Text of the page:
by Gary Cooper
In this new atmosphere of starting over from scratch with South Florida Water Management District (SFWMD) leadership, a growing number of people in agriculture are asking more often and more loudly, “What’s going on?” Agriculture appears to be under the microscope, some say more like under attack, as a fast-growing urban sector reacts to what they don’t know. Some elected officials continue to shield facts from the public to support their agenda.
Last week’s SFWMD water quality workshop at District headquarters further indicates that more direct regulations are coming, despite science showing agricultural best management practices (BMPs) have been successful at improving water quality. For decades, farmers and ranchers have been implementing water quality improvements to help mitigate the impact of unbridled urban growth.
Hours of workshop presentations, assumptions and panel discussion last week finally gave way to a few minutes for public comment, after a missed lunch hour that came and went without a break. The hours of delay to allow any public input disappointed some who had to return to work before the comment period.
NOTE: All SFWMD workshops and meetings are live streamed by SFWMD, and archived for viewing anytime at www.sfwmd.gov
One of the more telling exchanges during the workshop for agriculture, particularly for farmers and ranchers north of Lake Okeechobee, revolved around BMPs. Direct discussion among governing board members clearly indicates a robust interest in increasing regulations on landowners. Below are some choice excerpts.
Just before public comments were allowed, Florida Department of Environmental Protection (FDEP) representative Tom Frick fielded a question from SFWMD Executive Director Drew Bartlett about expectations for increasing regulations on landowners:
Bartlett then commented on the intentions of the District to join FDEP in increased regulatory efforts that are expected to focus more on areas north of Lake Okeechobee:
Throughout the morning, governing board member and vice chair Scott Wagner had several questions, observations and assumptions about agricultural BMPs. As more people point to water entering Lake Okeechobee from the north as a major concern, Wagner called agricultural BMPs a theory and appeared to have a clear distrust for agriculture producers and the Florida Department of Agriculture and Consumer Services (FDACS) BMP programs:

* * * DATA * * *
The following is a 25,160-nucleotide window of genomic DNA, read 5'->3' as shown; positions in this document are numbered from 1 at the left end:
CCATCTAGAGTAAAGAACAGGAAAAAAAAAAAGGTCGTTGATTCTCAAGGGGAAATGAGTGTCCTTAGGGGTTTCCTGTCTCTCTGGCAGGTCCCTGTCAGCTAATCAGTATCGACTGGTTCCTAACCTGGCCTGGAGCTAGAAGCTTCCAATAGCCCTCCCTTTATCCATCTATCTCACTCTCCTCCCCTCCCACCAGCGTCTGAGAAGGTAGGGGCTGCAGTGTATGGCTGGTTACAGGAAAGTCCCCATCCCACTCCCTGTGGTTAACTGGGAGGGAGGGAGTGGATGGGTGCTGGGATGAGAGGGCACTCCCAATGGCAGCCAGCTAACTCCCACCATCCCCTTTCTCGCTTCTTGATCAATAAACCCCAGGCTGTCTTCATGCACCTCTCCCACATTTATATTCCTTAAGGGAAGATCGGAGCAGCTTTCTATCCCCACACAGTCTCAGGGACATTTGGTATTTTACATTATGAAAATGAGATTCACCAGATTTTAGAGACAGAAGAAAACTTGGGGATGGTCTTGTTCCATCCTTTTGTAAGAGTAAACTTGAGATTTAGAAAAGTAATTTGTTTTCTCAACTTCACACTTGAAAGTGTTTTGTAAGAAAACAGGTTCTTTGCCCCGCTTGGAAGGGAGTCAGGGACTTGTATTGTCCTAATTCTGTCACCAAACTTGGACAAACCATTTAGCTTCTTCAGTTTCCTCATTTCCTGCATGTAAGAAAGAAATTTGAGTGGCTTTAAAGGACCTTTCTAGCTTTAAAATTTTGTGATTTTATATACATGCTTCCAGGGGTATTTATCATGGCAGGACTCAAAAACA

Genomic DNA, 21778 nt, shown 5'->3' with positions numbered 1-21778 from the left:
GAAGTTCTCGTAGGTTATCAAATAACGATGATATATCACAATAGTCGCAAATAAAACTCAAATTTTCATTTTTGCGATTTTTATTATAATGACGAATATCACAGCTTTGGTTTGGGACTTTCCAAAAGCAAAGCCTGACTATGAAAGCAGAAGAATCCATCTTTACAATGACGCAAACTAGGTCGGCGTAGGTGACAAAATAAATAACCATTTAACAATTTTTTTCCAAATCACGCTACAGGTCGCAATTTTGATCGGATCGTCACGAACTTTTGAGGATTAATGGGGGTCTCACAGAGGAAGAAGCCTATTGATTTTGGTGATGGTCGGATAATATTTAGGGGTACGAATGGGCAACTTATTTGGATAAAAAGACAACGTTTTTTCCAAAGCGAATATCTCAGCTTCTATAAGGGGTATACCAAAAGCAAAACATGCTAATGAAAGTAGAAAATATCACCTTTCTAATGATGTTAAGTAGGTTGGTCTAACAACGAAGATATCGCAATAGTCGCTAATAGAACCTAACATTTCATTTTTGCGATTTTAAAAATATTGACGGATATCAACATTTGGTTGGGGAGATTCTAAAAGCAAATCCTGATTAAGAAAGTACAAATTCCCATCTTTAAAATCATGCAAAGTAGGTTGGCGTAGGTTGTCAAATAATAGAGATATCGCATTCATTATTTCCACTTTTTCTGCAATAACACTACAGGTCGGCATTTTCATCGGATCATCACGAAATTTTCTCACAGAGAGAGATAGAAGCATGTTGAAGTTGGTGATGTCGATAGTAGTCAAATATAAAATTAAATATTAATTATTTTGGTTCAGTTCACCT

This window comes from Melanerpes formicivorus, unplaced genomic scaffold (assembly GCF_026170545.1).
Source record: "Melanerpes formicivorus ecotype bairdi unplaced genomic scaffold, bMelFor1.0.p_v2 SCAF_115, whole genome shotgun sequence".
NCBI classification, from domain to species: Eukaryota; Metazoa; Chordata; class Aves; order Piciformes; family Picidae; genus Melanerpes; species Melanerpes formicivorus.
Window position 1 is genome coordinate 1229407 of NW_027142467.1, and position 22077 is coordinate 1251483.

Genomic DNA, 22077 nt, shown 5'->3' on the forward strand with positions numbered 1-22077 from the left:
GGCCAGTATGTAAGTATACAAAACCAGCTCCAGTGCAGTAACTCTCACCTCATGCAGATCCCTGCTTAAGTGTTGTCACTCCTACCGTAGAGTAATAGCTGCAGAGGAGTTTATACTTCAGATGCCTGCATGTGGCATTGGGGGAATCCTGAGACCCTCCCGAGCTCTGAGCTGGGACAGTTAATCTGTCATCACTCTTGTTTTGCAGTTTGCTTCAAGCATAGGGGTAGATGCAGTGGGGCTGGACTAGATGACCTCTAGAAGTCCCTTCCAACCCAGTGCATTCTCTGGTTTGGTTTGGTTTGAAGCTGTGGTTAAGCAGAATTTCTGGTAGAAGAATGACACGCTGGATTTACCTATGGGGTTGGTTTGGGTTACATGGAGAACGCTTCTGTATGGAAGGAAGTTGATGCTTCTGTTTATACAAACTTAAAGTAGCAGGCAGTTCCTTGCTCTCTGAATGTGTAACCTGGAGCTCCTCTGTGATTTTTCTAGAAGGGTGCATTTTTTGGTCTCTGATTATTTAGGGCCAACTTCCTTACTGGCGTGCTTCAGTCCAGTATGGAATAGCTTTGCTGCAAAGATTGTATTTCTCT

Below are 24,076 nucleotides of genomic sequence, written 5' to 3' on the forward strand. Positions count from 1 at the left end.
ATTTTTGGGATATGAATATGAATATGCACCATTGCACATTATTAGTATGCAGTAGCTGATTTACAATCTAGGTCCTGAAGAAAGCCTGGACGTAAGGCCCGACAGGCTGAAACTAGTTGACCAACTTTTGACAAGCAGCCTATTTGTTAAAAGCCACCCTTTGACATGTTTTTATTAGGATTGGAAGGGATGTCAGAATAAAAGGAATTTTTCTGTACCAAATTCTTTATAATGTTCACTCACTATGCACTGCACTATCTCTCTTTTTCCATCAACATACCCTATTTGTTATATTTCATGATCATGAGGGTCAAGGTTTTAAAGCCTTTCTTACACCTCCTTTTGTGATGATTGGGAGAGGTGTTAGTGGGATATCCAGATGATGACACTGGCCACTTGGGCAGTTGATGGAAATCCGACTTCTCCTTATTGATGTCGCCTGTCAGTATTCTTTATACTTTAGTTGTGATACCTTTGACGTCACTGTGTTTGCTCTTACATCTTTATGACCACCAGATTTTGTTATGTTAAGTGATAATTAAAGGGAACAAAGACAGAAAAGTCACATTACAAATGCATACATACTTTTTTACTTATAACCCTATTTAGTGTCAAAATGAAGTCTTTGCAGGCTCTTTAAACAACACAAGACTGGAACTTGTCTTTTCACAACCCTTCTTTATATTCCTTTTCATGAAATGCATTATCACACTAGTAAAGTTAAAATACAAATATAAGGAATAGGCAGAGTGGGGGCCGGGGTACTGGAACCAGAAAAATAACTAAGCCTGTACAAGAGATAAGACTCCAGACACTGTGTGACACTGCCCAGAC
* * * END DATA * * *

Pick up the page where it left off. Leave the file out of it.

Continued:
In direct contrast to the inferences made in Wagner’s comments, Rich Budell of Budell Water Group, was anxious to get to the podium to address Wagner’s doubts and assumptions. Budell served as director of the FDACS Office of Agricultural Water Policy for 17 years. With decades of experience working among both private and public sector stakeholders, he has spent many years involved in BMP development, research and management. Budell nailed the facts without hesitation. He addressed Wagner’s comments head-on about the success of agricultural BMPs and water quality measurements during the three minutes he was allotted for comments.
Florida Farm Bureau’s Gary Ritter was in a tough position as the first public comment, after long hours of debate and discussion. Ritter tried to get some facts into the meeting record, but few in the room seemed interested.
In closing, we’re sharing comments below from Newton Cook, who represents United Waterfowlers of Florida. Offering comments during last week’s SFWMD water quality workshop, Cook clearly shatters a myth about sugar farming that continues to be misreported and repeated by politicians and organizations with questionable agendas
Florida’s green space and its future environmental health depends on better mutual understanding between farm and city dwellers alike. As more people look north of Lake Okeechobee as a nutrient source to be reckoned with, we share Cook’s comments above as a word of caution. Farmers south of Lake Okeechobee have been lied about for years. Let’s hope this time around farmers and ranchers throughout Florida will be rightfully discovered and embraced as the quality partners they have always been when dealing with never-ending urban challenges that threaten their lands and their livelihoods.
Gary Cooper is the founder and president of AgNet Media, Inc., based in Gainesville, Florida.